In retail, your job is to sell products. When you sell products, you generate revenue (and hopefully profit). If you sell more products, you increase revenue. Therefore, the more you sell, the more profitable you are, right?
It may seem counterintuitive, but there are reasons increasing sales can actually lead to a reduction in profitability. Reverse logistics (item returns, specifically) is one of the stickiest parts of your retail business. And, it can cause this profitability paradox.
How returns can reduce profitability.
Most companies invest much less into the returns part of their supply chain, compared to the supplier-to-consumer part. They are quite efficient at purchasing products from suppliers, getting them into stores and warehouses, and into the customers hands. They use strategies like just-in-time inventory to increase throughput.
But, retail is not a one way street. The product entering the customer’s hand is not the end of the customer experience. What happens when a customer returns a product you sold them? It’s likely that you haven’t invested enough in that part of your business.
Returned products turn back into inventory. Depending on how long it has been, since the initial sale, that inventory may even be less valuable as a sale than it once was. If you’re forecasting how much to buy from suppliers and where to put it, and you’re not considering what will be returned, it’s likely that you’ll end up with an excess inventory.
Making better use of returns.
With unmanaged or poorly managed returns process, the more returns you receive, the more it effectively bogs down your system. Eventually, many of those returns will have to be sold at a discount, just to get them out of the system.
In fact, a new Gartner global reasearch study* into the multichannel fulfillment and returns practices of 300 multichannel companies across a wide variety of retail sectors indicated that these “companies only resold at full price 48% of the products that consumers returned.” (You need a Gartner account to see the full report.)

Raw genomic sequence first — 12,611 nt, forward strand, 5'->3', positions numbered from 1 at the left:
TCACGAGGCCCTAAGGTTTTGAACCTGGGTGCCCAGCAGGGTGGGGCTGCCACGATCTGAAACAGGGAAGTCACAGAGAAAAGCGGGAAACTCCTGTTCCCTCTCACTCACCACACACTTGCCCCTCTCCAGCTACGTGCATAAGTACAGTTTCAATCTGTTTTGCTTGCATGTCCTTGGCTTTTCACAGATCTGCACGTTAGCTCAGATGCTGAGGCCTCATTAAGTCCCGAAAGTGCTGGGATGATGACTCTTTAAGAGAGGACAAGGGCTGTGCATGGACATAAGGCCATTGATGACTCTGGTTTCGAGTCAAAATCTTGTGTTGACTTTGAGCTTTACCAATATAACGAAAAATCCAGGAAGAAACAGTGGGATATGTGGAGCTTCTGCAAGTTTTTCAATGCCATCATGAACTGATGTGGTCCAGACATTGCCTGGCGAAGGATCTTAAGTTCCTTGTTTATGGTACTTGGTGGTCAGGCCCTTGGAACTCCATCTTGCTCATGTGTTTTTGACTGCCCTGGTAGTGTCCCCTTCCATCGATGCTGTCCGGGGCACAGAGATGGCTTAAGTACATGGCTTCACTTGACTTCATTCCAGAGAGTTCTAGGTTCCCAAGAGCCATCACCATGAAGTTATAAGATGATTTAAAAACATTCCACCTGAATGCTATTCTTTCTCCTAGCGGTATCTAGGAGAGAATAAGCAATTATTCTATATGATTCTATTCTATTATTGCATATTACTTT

These returns are eating into your profit. A study performed by Aberdeen Group, and cited in a UPS white paper about reverse logistics states that “the average manufacturer will spend 9% to 15% of total revenue on returns.”
It doesn’t have to be that way. That same UPS white paper states that “improving reverse logistics can help a company increase revenue up to 5% of total sales,” by turning returns back into high-value sales.
Retailers can view returns as opportunities to sell products, just like they would the products they buy from suppliers. If you implement efficient ways to re-catalog and restock your returns, you get them on the shelves, in front of a customer, quicker. The more efficiently you can do this, the more likely that you’ll increase that percentage of returns that get sold at full price.
You can go even further, by actively anticipating your returns and factoring that into your purchasing decisions from suppliers. You don’t have to keep bringing in as much inventory, if you’ve forecasted a certain amount to be returned into the store. It’s a delicate balance, and it cannot happen without the right processes and infrastructure in place (hint: we can provide that). But, it can seriously streamline your supply chain.
Do something about it.
The holidays are just around the corner, and you know what that means. Returns like no other time of the year! What can you do to be prepared for that December 26 returns rampage?
Understand the impact returns have on your bottom line. This post talks about it in the abstract. Now go look at the numbers. Seriously…right now.
Invest in people and technology that helps you streamline your return process. You’ll be able to offer your customers better return policies and you’ll be able to squeeze more profit out of what they return.
Incorporate returns into your financial forecasts. If you have a reasonable expectation about how much product will come back into the supply chain, you can make more intelligent decisions about how much product to initially buy (and when to buy it). Your past financial data should have this valuable insight just waiting to be unlocked.
Shameless plug: Looking for a solution to your return woes? We’ve got one.
*Gartner, Returns – The Ticking Time Bomb of Multichannel Retailing, Tom Enright, September 17, 2014.